Masquerade Dance in Igbo Land

Not much is known about Nigerian music before the arrival of the European settlers. However, much of Nigerian music consists of folklores, due to the diverse ethnic groups of the people. Over time, it became fused with other sounds and created diverse sounds of music. Nigeria is known for having some of the most advanced recording equipment in Africa with a great music industrycredited to the vibrant culture of the various ethnic groups. Music in Nigeria has developed with modern inputs and has matured to something more enjoyable.

Dance was once used to express a variety of things in specific Nigerian tribes. There were war dances, and dances used as rites of passage. Some other dances were put together specificallly to showcase an opinion about social or political issues. Today however, most of these dances are traditions and for social gatherings, often times the religious backround of the dance is not mentioned and the music is in some ways altered slightly to help with that. Yet, we cannot say that the dances are not perfomed with a zest that captivates.

The infusion of music and dance in the daily activities of the Igbo people of Nigeria can be expressly seen in their masquerade festivals.

In Igbo culture, the masquerade embodies the spirit and human worlds. The mystique surrounding the masquerade is one of the key components of the Igbo culture that survived Western influences. It is generally believed in the Igboland that the masquerade is a spirit which springs from the soil. Depending on your point of view, it may be true or only a myth. The masquerades are classified into categories based on specialization. Each masquerade possesses particular attributes (warrior-like prowess, mystical powers, youthfulness, and old age) and specializes in one or more skills (dancing skills, acrobatics, and other ritual manifestations).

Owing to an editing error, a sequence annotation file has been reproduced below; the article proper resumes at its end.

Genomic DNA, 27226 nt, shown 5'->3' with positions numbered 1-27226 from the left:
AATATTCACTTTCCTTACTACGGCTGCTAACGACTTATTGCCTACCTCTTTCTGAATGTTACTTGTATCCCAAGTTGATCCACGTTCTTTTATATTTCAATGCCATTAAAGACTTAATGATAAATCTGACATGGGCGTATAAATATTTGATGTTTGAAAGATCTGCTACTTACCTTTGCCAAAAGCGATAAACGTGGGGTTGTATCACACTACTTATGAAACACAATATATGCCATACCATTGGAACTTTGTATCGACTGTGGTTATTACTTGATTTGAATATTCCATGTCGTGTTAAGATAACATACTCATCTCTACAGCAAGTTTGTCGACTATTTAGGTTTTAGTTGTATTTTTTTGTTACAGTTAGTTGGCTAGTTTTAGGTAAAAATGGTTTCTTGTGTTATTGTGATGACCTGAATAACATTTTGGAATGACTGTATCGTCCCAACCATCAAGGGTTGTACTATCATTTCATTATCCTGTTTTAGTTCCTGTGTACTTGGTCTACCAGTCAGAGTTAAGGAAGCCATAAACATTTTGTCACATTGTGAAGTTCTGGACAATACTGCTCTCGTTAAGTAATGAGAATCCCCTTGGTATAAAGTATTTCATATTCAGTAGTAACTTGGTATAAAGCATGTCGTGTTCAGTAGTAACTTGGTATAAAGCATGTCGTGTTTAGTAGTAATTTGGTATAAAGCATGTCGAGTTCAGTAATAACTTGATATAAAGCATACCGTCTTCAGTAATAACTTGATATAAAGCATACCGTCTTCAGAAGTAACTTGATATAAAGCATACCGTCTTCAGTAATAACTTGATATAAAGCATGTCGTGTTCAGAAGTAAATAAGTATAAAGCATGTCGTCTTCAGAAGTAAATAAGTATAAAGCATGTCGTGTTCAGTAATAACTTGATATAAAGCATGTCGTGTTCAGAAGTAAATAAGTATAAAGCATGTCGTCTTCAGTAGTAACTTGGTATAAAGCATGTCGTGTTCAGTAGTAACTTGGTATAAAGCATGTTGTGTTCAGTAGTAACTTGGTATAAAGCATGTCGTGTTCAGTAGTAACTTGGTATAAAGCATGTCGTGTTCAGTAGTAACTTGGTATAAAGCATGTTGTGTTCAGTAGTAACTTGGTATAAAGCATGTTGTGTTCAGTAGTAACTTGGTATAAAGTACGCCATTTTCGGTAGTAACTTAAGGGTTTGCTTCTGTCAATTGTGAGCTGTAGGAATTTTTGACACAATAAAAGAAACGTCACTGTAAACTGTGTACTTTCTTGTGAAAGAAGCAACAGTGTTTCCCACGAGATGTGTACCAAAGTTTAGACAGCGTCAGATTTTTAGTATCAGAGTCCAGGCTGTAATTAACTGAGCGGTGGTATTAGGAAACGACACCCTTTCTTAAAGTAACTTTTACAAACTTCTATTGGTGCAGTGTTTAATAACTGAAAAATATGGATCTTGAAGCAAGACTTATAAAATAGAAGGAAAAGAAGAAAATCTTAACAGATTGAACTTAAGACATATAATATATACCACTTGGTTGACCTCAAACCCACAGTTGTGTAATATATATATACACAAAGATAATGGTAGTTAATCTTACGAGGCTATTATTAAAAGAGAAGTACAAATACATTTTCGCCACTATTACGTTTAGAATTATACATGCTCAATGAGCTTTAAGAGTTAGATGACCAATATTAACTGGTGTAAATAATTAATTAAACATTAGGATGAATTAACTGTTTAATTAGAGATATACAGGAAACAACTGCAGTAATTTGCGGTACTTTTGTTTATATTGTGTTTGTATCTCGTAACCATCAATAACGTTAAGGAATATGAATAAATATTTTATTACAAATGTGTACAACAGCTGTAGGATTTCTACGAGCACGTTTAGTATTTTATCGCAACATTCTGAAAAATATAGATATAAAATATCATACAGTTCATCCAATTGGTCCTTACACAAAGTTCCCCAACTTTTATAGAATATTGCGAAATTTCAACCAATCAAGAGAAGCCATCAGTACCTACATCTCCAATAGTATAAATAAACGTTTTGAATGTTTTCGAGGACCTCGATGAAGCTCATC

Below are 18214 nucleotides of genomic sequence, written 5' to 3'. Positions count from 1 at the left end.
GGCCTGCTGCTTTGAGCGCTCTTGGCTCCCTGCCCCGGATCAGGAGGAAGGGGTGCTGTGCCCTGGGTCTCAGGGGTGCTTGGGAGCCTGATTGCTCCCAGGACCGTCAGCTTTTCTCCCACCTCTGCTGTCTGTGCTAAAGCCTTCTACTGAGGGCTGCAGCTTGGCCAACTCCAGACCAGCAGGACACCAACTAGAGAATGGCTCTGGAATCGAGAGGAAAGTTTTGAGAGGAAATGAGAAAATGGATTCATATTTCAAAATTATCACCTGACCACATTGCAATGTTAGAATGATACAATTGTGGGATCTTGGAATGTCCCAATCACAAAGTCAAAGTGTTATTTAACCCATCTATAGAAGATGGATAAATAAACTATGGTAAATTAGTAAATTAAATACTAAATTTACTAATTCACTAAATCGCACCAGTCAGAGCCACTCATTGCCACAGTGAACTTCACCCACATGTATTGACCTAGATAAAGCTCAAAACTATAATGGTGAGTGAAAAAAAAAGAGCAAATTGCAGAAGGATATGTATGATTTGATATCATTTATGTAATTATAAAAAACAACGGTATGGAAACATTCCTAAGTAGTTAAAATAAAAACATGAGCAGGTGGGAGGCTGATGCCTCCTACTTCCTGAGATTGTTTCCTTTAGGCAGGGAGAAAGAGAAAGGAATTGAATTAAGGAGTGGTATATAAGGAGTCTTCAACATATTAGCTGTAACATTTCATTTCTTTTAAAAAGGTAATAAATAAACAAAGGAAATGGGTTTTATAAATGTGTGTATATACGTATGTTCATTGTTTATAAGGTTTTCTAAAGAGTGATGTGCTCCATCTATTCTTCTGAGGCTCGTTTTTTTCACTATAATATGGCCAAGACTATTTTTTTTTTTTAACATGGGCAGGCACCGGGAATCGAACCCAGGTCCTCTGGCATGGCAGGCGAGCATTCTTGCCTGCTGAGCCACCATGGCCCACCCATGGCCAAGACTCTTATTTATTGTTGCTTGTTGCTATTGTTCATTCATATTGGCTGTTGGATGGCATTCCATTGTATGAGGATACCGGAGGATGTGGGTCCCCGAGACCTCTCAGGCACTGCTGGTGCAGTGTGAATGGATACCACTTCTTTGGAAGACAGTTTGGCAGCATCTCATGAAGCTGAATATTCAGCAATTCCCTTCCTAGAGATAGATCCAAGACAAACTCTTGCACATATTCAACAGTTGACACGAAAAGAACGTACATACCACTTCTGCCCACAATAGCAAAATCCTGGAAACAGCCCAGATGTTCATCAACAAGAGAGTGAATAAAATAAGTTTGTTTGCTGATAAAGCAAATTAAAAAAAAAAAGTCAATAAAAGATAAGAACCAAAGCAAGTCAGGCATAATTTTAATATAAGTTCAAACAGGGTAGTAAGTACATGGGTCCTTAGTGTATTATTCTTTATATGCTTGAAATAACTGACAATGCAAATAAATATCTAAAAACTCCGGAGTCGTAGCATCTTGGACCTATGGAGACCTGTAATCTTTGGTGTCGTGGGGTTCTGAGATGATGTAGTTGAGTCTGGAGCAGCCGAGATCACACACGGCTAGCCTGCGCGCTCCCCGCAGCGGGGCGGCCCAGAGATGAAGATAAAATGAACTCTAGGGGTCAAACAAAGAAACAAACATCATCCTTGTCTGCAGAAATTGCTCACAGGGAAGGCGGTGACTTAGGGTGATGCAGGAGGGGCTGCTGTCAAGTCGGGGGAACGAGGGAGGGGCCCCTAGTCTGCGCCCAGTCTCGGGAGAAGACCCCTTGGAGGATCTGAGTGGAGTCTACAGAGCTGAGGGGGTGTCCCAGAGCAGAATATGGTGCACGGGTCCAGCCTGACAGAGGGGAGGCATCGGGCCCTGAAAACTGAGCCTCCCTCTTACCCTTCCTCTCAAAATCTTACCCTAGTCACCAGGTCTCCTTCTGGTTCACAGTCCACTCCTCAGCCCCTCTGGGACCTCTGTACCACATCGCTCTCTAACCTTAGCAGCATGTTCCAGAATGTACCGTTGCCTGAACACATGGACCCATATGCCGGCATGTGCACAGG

Masquerading may involve one person team or a team made up of instrument players, vocalists, dancers, masquerade advisers, and the masquerade itself. Most masquerades are covered from head to toe with some piece of clothing or/and bamboo rafters, and a wooden mask is worn over the face. The mask will vary depending on the type of masquerade and the place of origin within the Igboland. Masks are designed to be beautiful, intimidating or downright sinister. Most masquerades claim to have some mystical powers and are constantly competing to see which one has the most mystical powers, whenever they appear together especially at village squares or funerals.

Masquerades appear during traditional celebrations (eg funerals) and festivals (new yam festival). The level of apprehension and the noise that await the appearance of a masquerade, will vary, depending on the type of masquerade, and the size and make-up of the audience.

Because of the vibrant and mobile nature of the masquerades, audiences move around in other to fully enjoy the performances.

As the Igbo adage goes:

Adiro akwu ofu ebe enene nmanwu "One does not stand on one spot to watch a masquerade"

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